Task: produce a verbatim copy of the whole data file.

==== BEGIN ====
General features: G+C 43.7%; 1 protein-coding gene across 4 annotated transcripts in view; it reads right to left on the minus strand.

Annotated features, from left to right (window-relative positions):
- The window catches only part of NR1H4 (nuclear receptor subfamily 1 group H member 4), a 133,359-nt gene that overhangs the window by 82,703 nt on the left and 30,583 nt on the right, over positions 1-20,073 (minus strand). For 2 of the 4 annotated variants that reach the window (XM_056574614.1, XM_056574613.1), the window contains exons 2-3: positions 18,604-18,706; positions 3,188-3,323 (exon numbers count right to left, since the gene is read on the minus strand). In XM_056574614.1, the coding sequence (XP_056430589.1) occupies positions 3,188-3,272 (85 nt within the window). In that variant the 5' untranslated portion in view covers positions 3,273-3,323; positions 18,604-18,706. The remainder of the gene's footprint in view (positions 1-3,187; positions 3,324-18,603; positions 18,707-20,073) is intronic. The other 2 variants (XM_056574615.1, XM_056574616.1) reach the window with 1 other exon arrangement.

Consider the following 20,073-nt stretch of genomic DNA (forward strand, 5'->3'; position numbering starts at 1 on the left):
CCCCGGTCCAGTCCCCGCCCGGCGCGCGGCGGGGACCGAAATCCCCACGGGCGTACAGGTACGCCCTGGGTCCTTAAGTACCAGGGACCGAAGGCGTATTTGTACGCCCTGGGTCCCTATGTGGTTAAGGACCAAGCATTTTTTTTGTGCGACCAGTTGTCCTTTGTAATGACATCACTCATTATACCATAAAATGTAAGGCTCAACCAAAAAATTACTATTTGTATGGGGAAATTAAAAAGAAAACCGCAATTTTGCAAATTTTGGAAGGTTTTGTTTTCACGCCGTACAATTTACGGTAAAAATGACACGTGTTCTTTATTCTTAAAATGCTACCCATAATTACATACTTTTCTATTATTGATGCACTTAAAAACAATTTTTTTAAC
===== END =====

General features: G+C 43.7%; 1 protein-coding gene across 4 annotated transcripts in view; it reads right to left on the minus strand.

Annotated features, from left to right (window-relative positions):
- The window catches only part of NR1H4 (nuclear receptor subfamily 1 group H member 4), a 133,359-nt gene that overhangs the window by 82,703 nt on the left and 30,583 nt on the right, over positions 1-20,073 (minus strand). For 2 of the 4 annotated variants that reach the window (XM_056574614.1, XM_056574613.1), the window contains exons 2-3: positions 18,604-18,706; positions 3,188-3,323 (exon numbers count right to left, since the gene is read on the minus strand). In XM_056574614.1, the coding sequence (XP_056430589.1) occupies positions 3,188-3,272 (85 nt within the window). In that variant the 5' untranslated portion in view covers positions 3,273-3,323; positions 18,604-18,706. The remainder of the gene's footprint in view (positions 1-3,187; positions 3,324-18,603; positions 18,707-20,073) is intronic. The other 2 variants (XM_056574615.1, XM_056574616.1) reach the window with 1 other exon arrangement.

Consider the following 20,073-nt stretch of genomic DNA (forward strand, 5'->3'; position numbering starts at 1 on the left):
CCCCGGTCCAGTCCCCGCCCGGCGCGCGGCGGGGACCGAAATCCCCACGGGCGTACAGGTACGCCCTGGGTCCTTAAGTACCAGGGACCGAAGGCGTATTTGTACGCCCTGGGTCCCTATGTGGTTAAGGACCAAGCATTTTTTTTGTGCGACCAGTTGTCCTTTGTAATGACATCACTCATTATACCATAAAATGTAAGGCTCAACCAAAAAATTACTATTTGTATGGGGAAATTAAAAAGAAAACCGCAATTTTGCAAATTTTGGAAGGTTTTGTTTTCACGCCGTACAATTTACGGTAAAAATGACACGTGTTCTTTATTCTTAAAATGCTACCCATAATTACATACTTTTCTATTATTGATGCACTTAAAAACAATTTTTTTAAC